With the opening of a play off-Broadway in Manhattan titled “Camp Siegfried,” what was once a major center for Nazis in the region in years before World War II — Camp Siegfried, in the middle of Suffolk County — is receiving renewed attention.
It’s a fitting subject, considering the role of Nazi sympathizers in the Jan. 6 insurrection at the U.S. Capitol, the rise of fascist movements in places around the world, and also despotic government leaders, from Hungary to Nicaragua and, particularly, Putin in Russia.
And there is also the sharp increase of antisemitic talk and incidents.
Camp Siegfried consisted of a parade ground to which thousands of Nazis came by train and car to march in Nazi uniforms at rallies and listen to hate-filled speeches. It was surrounded by a housing settlement, with roads such as “Adolph Hitler Street.”
The review of the play “Camp Siegfried” by Jesse Green in The New York Times, noted how the play “deals with homegrown American Nazism as inculcated at a camp run by the German American Bund in Yaphank, N.Y., from 1936 to 1941. There, in [playright Bess] Wohl’s fact-based fiction, young Aryans are taught Master Race ideology … That there really was a Hitler Street in Yaphank, and roads named for Rommel and Goebels as well, gives ‘Camp Siegfried’ its big clonk of icky relevance … But Wohl … wants to do more than invoke the dread of the evil among us. She wants to expose the emotional roots of fascism that a typically political or social framing … underplays. In this case, that means looking at how right-wing radicalism can be fueled by, and feed into, hysteria …”
A Newsday piece by Verne Gay, headed, “When Nazis came to Yaphank: ‘Camp Siegfried’ play explores dark chapter in LI history,” has a subhead, “How Easily Darkness Can Sneak Up On Us.” It cites “the authoritative history of Camp Siegfried by Marvin D. Miller. Miller was a long-time history teacher in Commack. He passed away in 2020. The book is, indeed, the “authoritative history” of the Nazi center and “dark chapter” in Long Island history.
I interviewed Miller after the book was published in 1983. Its title is “Wunderlich’s Salute,” because that salute was a pivotal event in the saga of Camp Siegfried. It was 1938 and Suffolk County brought charges against six Nazi Bund leaders involved with Camp Siegfried, accusing them of violating the New York State Civil Rights Law of 1923 requiring that “oath-bound” organizations file member lists with the State’s secretary of state.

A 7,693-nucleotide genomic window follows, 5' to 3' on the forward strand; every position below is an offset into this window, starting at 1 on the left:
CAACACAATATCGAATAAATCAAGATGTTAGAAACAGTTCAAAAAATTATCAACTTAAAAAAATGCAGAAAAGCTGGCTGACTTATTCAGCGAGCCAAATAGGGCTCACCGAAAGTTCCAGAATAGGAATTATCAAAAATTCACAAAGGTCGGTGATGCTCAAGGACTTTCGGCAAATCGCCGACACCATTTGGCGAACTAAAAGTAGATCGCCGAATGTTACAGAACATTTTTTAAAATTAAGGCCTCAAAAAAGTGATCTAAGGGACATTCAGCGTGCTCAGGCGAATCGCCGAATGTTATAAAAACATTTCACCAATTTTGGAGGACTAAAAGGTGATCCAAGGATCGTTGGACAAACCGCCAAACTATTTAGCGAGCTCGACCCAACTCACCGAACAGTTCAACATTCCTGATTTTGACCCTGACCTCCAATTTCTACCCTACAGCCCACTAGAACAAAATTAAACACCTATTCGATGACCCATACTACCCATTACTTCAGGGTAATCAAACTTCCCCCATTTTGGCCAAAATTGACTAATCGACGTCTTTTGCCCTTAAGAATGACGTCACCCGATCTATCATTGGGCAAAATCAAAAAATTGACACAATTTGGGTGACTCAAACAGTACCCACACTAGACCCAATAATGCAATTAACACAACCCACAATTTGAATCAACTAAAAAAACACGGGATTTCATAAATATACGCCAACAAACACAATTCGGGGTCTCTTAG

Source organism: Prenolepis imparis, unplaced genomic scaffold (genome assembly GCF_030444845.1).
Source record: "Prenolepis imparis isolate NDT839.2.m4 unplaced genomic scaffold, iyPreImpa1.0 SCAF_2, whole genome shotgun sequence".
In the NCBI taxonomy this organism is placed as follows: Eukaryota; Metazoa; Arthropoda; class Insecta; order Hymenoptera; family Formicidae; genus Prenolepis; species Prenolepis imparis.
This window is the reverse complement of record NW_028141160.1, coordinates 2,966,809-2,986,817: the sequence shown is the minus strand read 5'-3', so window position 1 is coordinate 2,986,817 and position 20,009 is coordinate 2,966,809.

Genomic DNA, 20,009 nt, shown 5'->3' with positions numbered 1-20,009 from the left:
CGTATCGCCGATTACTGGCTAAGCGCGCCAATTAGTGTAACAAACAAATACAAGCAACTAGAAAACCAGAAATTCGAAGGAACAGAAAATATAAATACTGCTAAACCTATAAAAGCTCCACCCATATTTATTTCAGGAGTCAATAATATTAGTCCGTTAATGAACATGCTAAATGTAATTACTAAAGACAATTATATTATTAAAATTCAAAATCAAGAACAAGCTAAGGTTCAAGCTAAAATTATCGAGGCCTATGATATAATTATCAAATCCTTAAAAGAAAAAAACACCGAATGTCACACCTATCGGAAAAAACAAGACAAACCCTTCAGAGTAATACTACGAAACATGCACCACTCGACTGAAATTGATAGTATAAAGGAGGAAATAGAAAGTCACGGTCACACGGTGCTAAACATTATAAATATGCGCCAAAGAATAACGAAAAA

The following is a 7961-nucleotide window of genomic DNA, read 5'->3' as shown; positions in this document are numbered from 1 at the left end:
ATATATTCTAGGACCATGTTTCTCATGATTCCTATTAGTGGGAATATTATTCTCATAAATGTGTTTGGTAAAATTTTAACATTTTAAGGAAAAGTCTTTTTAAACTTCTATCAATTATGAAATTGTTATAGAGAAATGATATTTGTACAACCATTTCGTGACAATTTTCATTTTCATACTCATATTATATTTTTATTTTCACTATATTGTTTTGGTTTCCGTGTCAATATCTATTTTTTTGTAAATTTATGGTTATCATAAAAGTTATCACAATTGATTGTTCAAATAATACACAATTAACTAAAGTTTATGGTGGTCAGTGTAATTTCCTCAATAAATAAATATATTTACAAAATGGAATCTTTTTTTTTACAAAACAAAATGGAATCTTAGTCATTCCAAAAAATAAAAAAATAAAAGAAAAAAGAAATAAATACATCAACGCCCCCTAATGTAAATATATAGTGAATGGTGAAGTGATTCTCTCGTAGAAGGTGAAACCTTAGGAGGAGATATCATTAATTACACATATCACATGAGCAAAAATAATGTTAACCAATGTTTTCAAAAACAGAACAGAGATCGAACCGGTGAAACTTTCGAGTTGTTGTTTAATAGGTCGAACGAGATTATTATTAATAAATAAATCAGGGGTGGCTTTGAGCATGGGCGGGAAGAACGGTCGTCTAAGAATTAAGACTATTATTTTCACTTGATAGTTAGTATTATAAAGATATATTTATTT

The prosecutor was Assistant Suffolk District Attorney Lindsay Henry.
Martin Wunderlich, a Bundist, was on the stand in Riverhead in a courtroom in which Judge L. Barron Hill of Southold presided.
From the exchange:
Judge Hill: “Stand up and show us how you salute the flag at Camp Siegfried.”
Wunderlich: “I salute the American flag as a member and proud member of the white race.” He then flung up his right arm in the Nazi salute.
Assistant D.A. Henry: “That is the American salute?”
Wunderlich: “It will be.”
Assistant D.A. Henry: “It will be? That is what you want to put over in the United States, you and your crowd, make us salute that way? That is enough from you.”
After Wunderlich’s Nazi salute, Suffolk County won the case. Camp Siegfried was shut down in 1945.
Hill and Henry were American patriots.
Hill was a pilot in World War I and Suffolk district attorney from 1932 to 1937 when he became a County Court judge. During World War II he organized the Suffolk County Defense Council which arranged for volunteers to be air-raid spotters and otherwise engage in civil defense. He died in 1985.
Henry, raised in Babylon, rejoined the U.S. Navy in World War II (he had served in the Navy in World War I) and held the rank of captain. He commanded a landing craft flotilla that hit the shore on Omaha Beach in Normandy on D-Day in 1944.
His actions that day caused President Harry Truman to award him the Silver Star for gallantry in action. He was elected Suffolk DA in 1947 and served until 1953. He died in 1959.
His son, named Patrick Henry, was Suffolk DA from 1978 to 1990. And he was a former Navy officer, too. He died in 2018. Lindsay Henry’s grandson, also named Lindsay Henry, is an attorney in Babylon and previously a member of the Babylon Town Board.
In 2016, the Suffolk County Community College-based Center for Social Justice and Human Understanding: Featuring the Holocaust Collection (I am its vice chairperson) held an exhibit titled: “Goose Stepping on Long Island: Camp Siegfried.”
Professor Steven Klipstein, who for decades has taught Holocaust Studies at the college and is the center’s Holocaust scholar, opened the exhibit by declaring: “They chose Long Island because they thought it would be sympathetic to their ideas … I shake my head with incredulity about these people being so close” in proximity.